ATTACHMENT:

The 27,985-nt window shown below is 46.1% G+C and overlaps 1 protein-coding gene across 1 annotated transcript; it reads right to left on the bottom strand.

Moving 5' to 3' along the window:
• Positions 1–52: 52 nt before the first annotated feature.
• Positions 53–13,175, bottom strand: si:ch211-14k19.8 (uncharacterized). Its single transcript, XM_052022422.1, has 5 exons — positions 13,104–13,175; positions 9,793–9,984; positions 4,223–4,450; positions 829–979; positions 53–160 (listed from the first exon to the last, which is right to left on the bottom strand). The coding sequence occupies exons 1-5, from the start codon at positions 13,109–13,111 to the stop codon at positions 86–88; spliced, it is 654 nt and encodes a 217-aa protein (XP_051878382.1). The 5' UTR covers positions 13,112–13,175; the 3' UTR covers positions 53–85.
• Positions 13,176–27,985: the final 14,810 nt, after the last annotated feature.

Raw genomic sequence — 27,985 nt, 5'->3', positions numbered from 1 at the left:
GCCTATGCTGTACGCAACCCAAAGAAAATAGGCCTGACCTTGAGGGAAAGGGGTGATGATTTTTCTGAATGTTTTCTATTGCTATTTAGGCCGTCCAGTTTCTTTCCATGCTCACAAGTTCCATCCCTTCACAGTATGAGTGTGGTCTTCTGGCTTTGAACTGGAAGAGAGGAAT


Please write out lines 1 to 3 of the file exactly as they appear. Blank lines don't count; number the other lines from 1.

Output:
The 27,985-nt window shown below is 46.1% G+C and overlaps 1 protein-coding gene across 1 annotated transcript; it reads right to left on the bottom strand.

Moving 5' to 3' along the window:
• Positions 1–52: 52 nt before the first annotated feature.